• Authorize all IIoT devices, within the OT network, using appropriate methods such as digital certificates/PKI.
  • Define communication channels for data transfer between IIoT devices. Only use secure channels whenever possible and implement white lists.
  • Develop dedicated security requirements for service providers. Audits must be carried out prior to choosing an applicable solution to IIoT and periodically throughout the life cycle of the system.
  • Implement multi-factor authentication, such as security tokens. As a user of such solutions, use multi-factor system authentication.
  • Ensure the security of communication channels related to IIoT solutions. Encrypt communications in cases of important data (configuration, personal data, data for control purposes, etc.), where it is possible to do so without affecting security, availability and performance.
  • For IIoT solutions, it is important to implement protocols with known security capabilities, based on standards and technical recommendations. Use solutions that implement protocols that have proven to be secure or that address previous security problems (for example, TLS 1.3) and avoid those with known vulnerabilities (for example, Telnet, SNMP v1 or v2).
  • Awareness for IIoT devices users in the use of the same, explaining all the technologies implemented for protecting the devices and the ecosystem where they are implemented.

IIoT connectivity

- IIoT connectivity. Fuente: ScienceDirect. -

MQTT and CoAP communications

It is important, when it comes to IIoT, to know what communications protocols are most commonly used. These are MQTT (Message Queuing Telemetry Transport) and CoAP (Constrained Application Protocol).

The MQTT protocol is used for data sharing by one or more brokers. Clients may publish messages on the broker or turn to this in order to receive messages. Furthermore, all of the messages published must have an identification or tag.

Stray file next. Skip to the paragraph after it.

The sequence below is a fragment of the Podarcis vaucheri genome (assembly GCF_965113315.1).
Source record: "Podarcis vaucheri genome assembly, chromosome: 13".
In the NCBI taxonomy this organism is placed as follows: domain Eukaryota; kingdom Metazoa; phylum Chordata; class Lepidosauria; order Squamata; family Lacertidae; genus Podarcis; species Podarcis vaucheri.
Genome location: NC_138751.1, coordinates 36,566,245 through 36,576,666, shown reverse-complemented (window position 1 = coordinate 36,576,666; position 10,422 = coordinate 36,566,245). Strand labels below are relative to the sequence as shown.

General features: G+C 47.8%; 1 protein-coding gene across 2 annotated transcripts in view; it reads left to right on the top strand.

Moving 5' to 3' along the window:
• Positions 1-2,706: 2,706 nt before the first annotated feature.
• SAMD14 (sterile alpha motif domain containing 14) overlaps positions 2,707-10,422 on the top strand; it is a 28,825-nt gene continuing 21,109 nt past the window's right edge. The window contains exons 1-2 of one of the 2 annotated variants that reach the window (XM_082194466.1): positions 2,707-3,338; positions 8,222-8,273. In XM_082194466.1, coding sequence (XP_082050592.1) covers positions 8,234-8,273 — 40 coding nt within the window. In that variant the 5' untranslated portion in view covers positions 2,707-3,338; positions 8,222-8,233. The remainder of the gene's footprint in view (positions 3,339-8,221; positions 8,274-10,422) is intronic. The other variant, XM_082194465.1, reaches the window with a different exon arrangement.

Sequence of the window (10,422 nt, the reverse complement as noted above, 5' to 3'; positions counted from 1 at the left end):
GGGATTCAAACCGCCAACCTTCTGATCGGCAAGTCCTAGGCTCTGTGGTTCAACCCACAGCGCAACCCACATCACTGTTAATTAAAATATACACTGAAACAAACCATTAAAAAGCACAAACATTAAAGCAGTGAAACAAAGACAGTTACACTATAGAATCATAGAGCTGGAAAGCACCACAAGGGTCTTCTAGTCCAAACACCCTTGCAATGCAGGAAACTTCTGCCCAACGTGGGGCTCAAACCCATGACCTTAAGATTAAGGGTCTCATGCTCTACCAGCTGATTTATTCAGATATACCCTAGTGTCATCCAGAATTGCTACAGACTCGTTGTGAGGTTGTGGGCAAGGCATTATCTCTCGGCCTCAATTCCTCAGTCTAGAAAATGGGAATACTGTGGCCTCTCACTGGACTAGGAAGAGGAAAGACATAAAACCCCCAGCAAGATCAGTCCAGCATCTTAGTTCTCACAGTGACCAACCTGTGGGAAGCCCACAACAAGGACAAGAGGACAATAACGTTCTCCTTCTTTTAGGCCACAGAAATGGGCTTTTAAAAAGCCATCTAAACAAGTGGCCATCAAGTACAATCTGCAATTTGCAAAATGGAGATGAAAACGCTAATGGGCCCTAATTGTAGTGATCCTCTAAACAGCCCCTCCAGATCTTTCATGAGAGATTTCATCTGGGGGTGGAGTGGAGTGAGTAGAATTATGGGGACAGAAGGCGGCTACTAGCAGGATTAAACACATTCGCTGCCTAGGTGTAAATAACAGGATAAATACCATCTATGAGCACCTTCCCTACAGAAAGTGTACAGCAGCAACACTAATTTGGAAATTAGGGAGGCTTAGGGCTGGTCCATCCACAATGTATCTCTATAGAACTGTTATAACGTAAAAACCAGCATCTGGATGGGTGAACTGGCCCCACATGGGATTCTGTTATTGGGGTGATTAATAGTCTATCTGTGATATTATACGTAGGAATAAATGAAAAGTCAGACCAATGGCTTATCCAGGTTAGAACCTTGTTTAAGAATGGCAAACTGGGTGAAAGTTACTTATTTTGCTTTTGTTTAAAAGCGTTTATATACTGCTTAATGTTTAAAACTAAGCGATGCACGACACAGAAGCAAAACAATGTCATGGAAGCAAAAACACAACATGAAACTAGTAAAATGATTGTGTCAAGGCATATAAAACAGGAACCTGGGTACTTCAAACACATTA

These brokers, also called agents or traders, are those in charge of allowing data to be transmitted between the clients that publish and those that are subscribed. When a client publishes a message, the client that is already subscribed to that tag will receive the message with the data through the broker. Therefore, there will be no mistake when it comes to correctly delivering the data, as we can see below:

Broker

CoAP is a client-server protocol, which means that data exchange is initiated by a client sending a request to a server, which will respond with another packet. At any time, a client can send a CoAP packet to a server. Each request has some options, the most important being the Uniform Resource Identifier (URI), which indicates the route to the requested resource.

Post-Ack

As they are very commonly used protocols in IIoT networks, both have been targeted for cyberattacks in order to obtain information and it is one of the reasons why they have received security improvements quickly. The problem is that these communication protocols were not focused on the OT environment or on high security. But with the growth of IIoT and the use of these protocols in industrial control systems, the need to improve MQTT and CoAP security has increased, with the use of some measures such as those below:

  • Apply the TLS encryption.
  • Mutual authentication based on TLS with certificates by devices. Each time there is a new node, it must have a certificate to authenticate with the server. If this node is compromised, the administrator can revoke its certificate.
  • Disable QoS 2 (Quality of Service) and, furthermore, the held messages in order to reduce the risk of suffering DoS (Denial of Service) attacks.

Conclusions

The Internet of Things in the industrial world represents a great advance that brings with it all the connectivity of critical infrastructures within plants or industries, mainly due to more automated, autonomous and rugged devices. This change means, in turn, both an improvement in the companies that are incorporating them, and a risk in their security. Therefore, at the same time that IIoT devices are implemented, they must increase their cybersecurity through the use of more secure protocols, digital certificates or multiple authentication. In addition to having a regulation with which to ensure a better way to interact with these critical devices. These security requirements that must be met require a greater effort by the OT team, which will have to periodically improve security.